Is there a way to assign a reference to something (using \label), but to not actually have it show up in the document? I would still like to cross-reference it in a later part of the document?

For example, I have an counter called \productitem, and I'd like to do something like this:

\productitem\label{initialitem}\\ %Lorem ipsum

Then later in the document:

\ref{initialitem} is sold...

Now this code would print a reference number for initialitem, and then later on reference that number. However, I don't want the initial reference number to be printed, nor do I want any space given to it or any blank lines.

I realise you might wonder why I want to do this. I am producing a product listing; the initial product not available (or is not relevant to a particular listing) and so can't be listed. However, a variant of it does need to be listed. I would like to use the initial product's reference number as a basis for the variant's product number.

  • 5
    Could you please add a minimal compilable document that shows what you're doing (even if it doesn't work the way you want). Especially because your question title doesn't make too much sense: \label itself never outputs anything, only \ref does.
    – Alan Munn
    Nov 14, 2017 at 1:47
  • Reading this question for the 5th time and I don't understand it...
    – user31729
    Nov 14, 2017 at 21:18

2 Answers 2


You can define a counter and let \productitem just \refstepcounter the counter:





See item \ref{initialitem}.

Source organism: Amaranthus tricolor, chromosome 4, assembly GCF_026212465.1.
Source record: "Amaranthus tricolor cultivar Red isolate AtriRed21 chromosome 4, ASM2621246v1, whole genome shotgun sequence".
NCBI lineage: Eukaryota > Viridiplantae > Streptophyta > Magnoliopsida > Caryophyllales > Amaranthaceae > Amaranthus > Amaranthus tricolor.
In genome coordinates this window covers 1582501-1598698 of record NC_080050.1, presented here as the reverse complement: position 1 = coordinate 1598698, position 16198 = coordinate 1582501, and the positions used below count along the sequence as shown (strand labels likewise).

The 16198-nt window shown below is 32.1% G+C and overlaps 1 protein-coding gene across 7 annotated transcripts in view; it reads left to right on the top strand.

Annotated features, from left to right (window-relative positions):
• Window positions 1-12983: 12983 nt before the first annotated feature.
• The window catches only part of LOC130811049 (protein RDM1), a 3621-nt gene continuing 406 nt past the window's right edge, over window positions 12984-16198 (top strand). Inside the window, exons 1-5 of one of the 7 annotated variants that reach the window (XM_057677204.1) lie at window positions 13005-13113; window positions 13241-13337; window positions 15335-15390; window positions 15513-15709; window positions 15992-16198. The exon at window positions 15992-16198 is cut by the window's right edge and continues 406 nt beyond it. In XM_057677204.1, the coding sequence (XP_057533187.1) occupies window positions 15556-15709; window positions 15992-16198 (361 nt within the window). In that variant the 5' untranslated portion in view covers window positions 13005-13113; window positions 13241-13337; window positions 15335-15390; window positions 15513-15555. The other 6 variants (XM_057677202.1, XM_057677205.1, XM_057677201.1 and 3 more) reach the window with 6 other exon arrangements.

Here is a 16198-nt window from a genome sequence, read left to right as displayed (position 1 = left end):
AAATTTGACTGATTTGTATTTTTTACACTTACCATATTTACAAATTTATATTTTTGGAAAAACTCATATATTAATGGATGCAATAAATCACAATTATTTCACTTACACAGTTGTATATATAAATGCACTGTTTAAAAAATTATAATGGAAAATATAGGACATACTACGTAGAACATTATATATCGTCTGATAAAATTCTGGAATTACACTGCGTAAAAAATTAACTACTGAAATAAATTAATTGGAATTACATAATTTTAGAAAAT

If the only use of \productitem is to set a new product and will always be followed by a \label, it's better (and more convenient) to set a macro to do both:





See item \ref{initialitem}.

  • Why \unskip and not \ignorespaces? Just curious. Nov 14, 2017 at 4:38
  • @JohnKormylo: I wanted to treat it similar to how one would \label. I've updated it to do exactly that, taking it from latex.ltx.
    – Werner
    Nov 14, 2017 at 6:24
  • if used in this combination \productitem\label{initialitem}, the \@bsphack/\@esphack serves nothing special. It is done by \label itself to avoid double spaces in foo \label{A} bar situation. So \refstepcounter{bbbb}\label{A} is no different from \label{A} alone in that regard and needs no extra space hack.
    – user4686
    Nov 14, 2017 at 8:31
  • 1
    @jfbu: Indeed. I don't know the use-case, but have added some more content.
    – Werner
    Nov 14, 2017 at 16:08

An obvious modification of the \refstepcounter command will set the current reference to the value of a given counter, without incrementing it; then \label can be issued as usual to capture the current reference value. Here is an example of this technique:

% My standard header for TeX.SX answers:
\documentclass[a4paper]{article} % To avoid confusion, let us explicitly 
                                 % declare the paper format.

\usepackage[T1]{fontenc}         % Not always necessary, but recommended.
% End of standard header.  What follows pertains to the problem at hand.


% Define core functionality:
        {\csname p@#1\endcsname\csname the#1\endcsname}%


% Define handy shortcut:

% Test counter:



The first value was $\ref{value-1}$, the second (and current) value is

In mid-paragraph \photocnt{FOO}{value-4} too.

We have now three more ``photographs'': $\ref{value-3}$, $\ref{value-4}$, and


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